Why Machine Solver?
The hidden ingredient for
high-fidelity machine emulation
To understand why the Machine Solver is needed, it is necessary to understand how machine components are modeled. Specifically, machine components in Typhoon HIL comprise two parts:
- The Circuit Interface
- The Machine Solver
A machine’s Circuit Interface sends the machine model’s input signals to the Machine Solver and feeds the machine model’s output signals back to the circuit. Most of the electrical machines in the Typhoon HIL Schematic Editor Library come with two types of circuit interfaces:
- Current Source (CS)
- Voltage Behind Reactance (VBR)
Voltage Behind Reactance type is preferred in drive applications because it provides a natural interface to the converter. The current source interface, on the other hand, requires a snubber between the converter and the machine in such applications.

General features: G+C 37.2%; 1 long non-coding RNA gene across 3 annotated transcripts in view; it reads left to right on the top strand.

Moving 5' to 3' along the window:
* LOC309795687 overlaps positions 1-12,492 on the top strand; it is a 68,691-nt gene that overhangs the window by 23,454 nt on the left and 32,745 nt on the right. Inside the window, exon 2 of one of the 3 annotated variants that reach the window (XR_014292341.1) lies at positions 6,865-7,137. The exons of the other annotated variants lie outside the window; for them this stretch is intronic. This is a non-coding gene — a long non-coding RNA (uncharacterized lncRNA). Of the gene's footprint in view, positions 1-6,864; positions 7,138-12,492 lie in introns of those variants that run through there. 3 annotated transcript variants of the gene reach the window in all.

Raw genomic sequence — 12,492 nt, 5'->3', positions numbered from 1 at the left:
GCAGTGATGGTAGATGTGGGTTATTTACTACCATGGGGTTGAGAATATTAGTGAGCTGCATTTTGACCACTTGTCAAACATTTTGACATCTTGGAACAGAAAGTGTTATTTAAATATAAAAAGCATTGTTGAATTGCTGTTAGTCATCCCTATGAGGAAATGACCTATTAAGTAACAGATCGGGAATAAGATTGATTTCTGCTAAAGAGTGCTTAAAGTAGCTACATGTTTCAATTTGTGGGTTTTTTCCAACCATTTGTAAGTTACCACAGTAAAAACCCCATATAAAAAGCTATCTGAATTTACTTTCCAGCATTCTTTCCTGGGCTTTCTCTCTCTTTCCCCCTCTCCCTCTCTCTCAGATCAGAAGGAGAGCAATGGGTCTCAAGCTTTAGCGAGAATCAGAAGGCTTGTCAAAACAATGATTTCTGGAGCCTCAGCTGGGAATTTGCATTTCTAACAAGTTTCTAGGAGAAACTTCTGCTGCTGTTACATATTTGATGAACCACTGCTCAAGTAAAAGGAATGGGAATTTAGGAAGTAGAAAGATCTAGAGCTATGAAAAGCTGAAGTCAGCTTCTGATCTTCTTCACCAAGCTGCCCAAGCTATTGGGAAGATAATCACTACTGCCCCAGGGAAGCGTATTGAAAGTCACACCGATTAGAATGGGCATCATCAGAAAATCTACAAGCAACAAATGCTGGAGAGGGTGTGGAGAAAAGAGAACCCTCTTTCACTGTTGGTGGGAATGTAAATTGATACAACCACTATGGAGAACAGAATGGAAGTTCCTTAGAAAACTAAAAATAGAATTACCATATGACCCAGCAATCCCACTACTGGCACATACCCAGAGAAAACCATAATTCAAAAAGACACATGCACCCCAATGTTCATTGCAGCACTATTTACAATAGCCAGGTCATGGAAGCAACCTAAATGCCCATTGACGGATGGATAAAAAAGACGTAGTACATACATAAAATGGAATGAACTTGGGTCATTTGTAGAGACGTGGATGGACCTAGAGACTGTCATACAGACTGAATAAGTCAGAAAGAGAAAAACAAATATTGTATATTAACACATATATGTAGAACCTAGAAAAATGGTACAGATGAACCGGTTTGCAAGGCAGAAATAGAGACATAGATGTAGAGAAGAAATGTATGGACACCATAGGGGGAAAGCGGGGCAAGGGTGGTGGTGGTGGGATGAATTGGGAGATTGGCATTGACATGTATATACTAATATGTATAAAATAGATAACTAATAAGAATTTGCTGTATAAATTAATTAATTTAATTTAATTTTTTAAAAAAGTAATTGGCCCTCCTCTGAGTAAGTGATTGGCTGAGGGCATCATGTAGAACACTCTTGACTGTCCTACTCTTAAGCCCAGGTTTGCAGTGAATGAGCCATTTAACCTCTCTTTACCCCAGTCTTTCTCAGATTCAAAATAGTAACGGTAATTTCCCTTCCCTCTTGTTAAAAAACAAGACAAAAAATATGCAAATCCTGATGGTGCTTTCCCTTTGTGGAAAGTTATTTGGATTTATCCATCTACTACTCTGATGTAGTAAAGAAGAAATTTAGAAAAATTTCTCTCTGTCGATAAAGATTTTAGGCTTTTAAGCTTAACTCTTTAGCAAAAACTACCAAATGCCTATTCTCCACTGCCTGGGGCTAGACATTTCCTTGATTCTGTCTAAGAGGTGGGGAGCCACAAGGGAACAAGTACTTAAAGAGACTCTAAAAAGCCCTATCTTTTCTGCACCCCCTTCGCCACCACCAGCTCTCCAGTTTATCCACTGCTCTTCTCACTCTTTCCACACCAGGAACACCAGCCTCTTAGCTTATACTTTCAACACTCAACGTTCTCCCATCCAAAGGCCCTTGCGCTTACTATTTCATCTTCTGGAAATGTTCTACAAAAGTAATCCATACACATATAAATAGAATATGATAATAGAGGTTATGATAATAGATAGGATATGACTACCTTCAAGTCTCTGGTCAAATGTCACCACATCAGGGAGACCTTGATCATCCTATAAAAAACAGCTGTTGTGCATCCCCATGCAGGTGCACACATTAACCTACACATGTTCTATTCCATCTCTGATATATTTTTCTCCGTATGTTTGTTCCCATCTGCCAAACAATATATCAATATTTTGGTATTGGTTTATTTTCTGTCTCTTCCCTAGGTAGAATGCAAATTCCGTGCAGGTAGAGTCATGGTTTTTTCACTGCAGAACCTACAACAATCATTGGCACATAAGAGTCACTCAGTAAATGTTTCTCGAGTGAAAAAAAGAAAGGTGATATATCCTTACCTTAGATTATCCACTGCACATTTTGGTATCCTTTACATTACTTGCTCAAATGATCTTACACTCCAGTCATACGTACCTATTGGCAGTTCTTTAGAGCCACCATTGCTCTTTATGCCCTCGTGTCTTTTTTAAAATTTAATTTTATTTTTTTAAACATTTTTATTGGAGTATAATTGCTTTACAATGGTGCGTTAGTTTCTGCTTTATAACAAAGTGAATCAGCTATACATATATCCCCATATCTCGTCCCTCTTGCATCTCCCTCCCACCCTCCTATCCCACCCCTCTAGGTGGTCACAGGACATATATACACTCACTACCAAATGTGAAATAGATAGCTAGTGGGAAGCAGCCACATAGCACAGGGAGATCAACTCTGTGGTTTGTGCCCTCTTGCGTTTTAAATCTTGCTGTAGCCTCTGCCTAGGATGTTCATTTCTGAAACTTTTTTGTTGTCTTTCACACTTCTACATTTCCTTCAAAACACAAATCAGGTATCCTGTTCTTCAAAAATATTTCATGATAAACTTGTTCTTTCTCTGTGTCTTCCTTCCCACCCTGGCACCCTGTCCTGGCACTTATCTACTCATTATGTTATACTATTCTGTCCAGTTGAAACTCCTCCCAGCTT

The key to emulating various types of flux and spatial effects
The Machine Solver is an FPGA module that simulates a particular machine model. It performs all of the associated state space calculations with the same time step as the external circuit (typically 1 µs).
Besides the standard machine models with a linear flux-inductance relationship, the Machine Solver allows you to simulate models with flux saturation. Spatial effects are also emulated. Such properties are parametrized and incorporated in the model in the form of a lookup table. Additionally, the Machine Solver generates feedback signals for your controller, specifically:
- Incremental encoder
- Sine encoder
- Absolute encoder protocol (e.g. EnDat)